By: Ruby Melchior
Practicing sustainability and working in the kitchen do not often pair together. However, you will be able to change some of your old habits by growing into these creative new methods!
In cooking, it’s hard to not waste energy but is possible to do so with these 4 tricks:
- For casseroles and roasts: shut the oven off at least 15 minutes before the time you expect to remove the food. (Always use a meat thermometer to ensure that it is done. The meat is fully done when it is 165° F.)
- You can skip fully preheating the oven for certain dishes like lasagna and others that take more than 45 minutes because part of the cooking happens when the oven is initially turned on. Although desserts and other baked goods usually require the given temperature to yield the best results, you can always experiment and see for yourself what is the best method. This will save you time, be kinder on your utility bill, and reduce your carbon footprint!
- Instead of baking cupcakes in the oven, I like to use my air fryer or microwave. This way, you don’t have to use so much energy to heat up the whole oven and can stack the metal cake pans in the air fryer and bake anything that fits. It only takes about 15 minutes at 350° F.
- You can also bake cakes in the microwave in a glass or ceramic pan! It will only take 5-7 minutes, depending on the power of your microwave. Microwaves save a ton of energy and you don’t have to heat up the oven, you can conveniently pop the desserts or any foods like raw spinach, pancake batter, or a raw egg mixture into the microwave.
Speaking of creating tasty treats and snacks more efficiently, I’d like to introduce the closely-related subject of sustainable gardening. If you like to garden and eat what you’ve grown like I enjoy doing, consider choosing water-efficient plants such as beans, berries, or citrus. If you have chosen to plant these in the ground, you can water them in the morning for best results. If you choose to raise container plants, some varieties that you may go with could be water-efficient olives, tomatoes, or zinnias. For best results, these plants should be watered in the late afternoon.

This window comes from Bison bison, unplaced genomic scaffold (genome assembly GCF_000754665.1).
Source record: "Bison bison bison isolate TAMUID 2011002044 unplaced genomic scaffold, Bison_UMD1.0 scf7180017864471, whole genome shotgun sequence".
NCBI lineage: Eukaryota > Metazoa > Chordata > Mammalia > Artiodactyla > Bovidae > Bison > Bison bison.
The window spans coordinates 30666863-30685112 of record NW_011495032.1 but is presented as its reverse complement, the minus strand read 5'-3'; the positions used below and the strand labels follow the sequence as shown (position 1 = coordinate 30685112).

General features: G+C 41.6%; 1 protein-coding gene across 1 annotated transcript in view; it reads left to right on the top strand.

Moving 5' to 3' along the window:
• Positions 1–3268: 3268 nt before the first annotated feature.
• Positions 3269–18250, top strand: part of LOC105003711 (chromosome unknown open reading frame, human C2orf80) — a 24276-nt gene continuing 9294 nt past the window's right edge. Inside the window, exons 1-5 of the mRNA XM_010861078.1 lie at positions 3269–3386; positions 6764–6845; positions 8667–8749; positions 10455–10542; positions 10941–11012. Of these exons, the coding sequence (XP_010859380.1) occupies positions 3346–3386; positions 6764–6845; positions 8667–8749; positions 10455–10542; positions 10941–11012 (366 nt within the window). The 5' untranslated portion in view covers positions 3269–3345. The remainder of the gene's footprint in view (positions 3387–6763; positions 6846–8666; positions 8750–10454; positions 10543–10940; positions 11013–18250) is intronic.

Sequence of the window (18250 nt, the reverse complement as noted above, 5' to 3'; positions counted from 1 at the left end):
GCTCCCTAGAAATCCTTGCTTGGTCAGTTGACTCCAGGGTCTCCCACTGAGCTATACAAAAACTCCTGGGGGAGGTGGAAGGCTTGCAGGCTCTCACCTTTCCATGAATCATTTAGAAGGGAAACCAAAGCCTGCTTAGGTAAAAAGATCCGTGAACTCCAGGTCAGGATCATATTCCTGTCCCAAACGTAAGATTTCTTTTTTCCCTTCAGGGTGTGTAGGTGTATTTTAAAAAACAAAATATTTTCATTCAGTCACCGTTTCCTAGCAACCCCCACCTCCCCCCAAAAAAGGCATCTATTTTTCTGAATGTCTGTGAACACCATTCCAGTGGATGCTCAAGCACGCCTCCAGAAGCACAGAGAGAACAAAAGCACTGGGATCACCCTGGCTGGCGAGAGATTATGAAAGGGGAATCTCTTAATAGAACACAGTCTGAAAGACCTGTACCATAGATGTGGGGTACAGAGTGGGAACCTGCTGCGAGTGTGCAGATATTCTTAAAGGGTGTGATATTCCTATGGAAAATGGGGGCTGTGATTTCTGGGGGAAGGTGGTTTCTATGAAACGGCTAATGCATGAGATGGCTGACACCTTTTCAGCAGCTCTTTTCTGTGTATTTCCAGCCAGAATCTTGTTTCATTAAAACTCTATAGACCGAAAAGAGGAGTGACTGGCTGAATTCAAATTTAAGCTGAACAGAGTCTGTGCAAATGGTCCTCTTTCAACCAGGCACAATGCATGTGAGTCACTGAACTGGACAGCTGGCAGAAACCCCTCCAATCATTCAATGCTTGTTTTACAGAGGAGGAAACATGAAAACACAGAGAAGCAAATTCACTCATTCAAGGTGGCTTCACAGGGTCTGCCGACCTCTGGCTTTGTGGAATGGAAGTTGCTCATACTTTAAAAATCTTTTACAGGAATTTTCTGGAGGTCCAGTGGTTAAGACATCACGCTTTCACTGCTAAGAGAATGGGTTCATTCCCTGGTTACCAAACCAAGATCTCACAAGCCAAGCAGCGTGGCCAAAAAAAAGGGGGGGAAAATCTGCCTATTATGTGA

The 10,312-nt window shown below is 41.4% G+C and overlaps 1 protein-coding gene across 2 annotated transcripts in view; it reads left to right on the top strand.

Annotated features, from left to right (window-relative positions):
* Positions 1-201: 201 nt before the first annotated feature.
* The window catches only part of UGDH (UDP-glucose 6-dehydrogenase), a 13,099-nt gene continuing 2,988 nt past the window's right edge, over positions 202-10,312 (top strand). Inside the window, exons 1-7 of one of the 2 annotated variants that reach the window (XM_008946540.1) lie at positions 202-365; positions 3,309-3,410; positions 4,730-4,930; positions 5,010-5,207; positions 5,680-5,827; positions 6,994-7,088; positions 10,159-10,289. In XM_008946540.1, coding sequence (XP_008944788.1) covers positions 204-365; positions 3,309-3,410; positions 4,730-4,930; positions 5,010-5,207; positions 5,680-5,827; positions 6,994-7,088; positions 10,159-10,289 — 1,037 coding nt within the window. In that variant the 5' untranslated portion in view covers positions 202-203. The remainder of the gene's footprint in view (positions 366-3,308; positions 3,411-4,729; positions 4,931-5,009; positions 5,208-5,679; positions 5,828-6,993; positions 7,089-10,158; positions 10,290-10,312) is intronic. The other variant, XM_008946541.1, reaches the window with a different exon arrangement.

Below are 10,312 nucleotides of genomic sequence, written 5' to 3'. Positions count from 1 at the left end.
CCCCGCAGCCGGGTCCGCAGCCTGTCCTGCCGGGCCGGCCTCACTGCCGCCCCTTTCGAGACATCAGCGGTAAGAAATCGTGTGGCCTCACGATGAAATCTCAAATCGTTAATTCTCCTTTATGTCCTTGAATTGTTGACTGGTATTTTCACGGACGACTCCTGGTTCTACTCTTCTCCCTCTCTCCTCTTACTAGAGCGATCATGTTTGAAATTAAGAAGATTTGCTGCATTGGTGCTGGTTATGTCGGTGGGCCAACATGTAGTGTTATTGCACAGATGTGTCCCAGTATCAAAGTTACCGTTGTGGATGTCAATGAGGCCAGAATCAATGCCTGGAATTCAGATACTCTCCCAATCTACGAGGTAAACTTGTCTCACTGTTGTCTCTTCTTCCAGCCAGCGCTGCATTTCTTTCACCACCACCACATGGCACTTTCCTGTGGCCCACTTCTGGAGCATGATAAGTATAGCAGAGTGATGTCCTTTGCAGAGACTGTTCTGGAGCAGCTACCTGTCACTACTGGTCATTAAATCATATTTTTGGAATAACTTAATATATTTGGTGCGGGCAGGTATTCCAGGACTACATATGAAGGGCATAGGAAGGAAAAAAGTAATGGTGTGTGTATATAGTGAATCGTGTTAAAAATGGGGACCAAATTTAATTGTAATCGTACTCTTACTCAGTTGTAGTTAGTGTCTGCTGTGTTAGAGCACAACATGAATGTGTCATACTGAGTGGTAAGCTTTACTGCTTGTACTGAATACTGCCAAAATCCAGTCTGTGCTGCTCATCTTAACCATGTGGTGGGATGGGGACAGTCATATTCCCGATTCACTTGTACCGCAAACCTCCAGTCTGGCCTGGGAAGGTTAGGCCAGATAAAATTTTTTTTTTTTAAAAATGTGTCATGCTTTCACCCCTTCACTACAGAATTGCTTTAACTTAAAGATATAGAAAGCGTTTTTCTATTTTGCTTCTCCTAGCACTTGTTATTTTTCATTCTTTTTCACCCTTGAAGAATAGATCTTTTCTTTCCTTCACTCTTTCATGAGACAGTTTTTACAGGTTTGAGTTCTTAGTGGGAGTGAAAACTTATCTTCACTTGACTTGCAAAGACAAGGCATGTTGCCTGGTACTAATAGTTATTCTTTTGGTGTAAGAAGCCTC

Or, to skip the calming but wasteful watering process altogether, you can create your own drip irrigation. Drip irrigation means that the water goes directly to the roots of the plant instead of you watering the plant (and wasting the water that gets on the leaves and evaporates). You can do this yourself without installing a drip irrigation system. All you need to do is reuse water bottles, preferably small ones for houseplants and big ones for your outside garden. You just have to poke about 5-6 holes in the cap, fill the bottle with rainwater or hose water and fertilizer if needed, and finally just stick it in the ground, cap down and under the soil, so it reaches the roots of the plant.
You can also stick the bottle in the ground without filling it with water first, and then use scissors or a knife to cut off the bottom of the bottle which is sticking out before proceeding to fill it with water. The only hindrance with this method is that some of the water will evaporate because of the open end. After trying the first method, I chose to cut the ends off of the water bottles, so do whatever is more comfortable and manageable for you.
This will ensure that the plant receives water from the bottle when necessary and that the water and nutrients go directly to the plant’s roots. This is also a more efficient way of producing crops for eating because it makes watering more accurate and allows your plants to become better hydrated and grow to their fullest potential.
I challenge and encourage all of you to try these new cooking habits to save energy (and thus reduce your carbon footprint) and time on cooking certain dishes. I also encourage you all to try the irrigation water bottle system for your garden or house plants to encourage growth. These tips might seem small, but they will hopefully compound in the long run and grow sustainable habits in regards to cooking and gardening.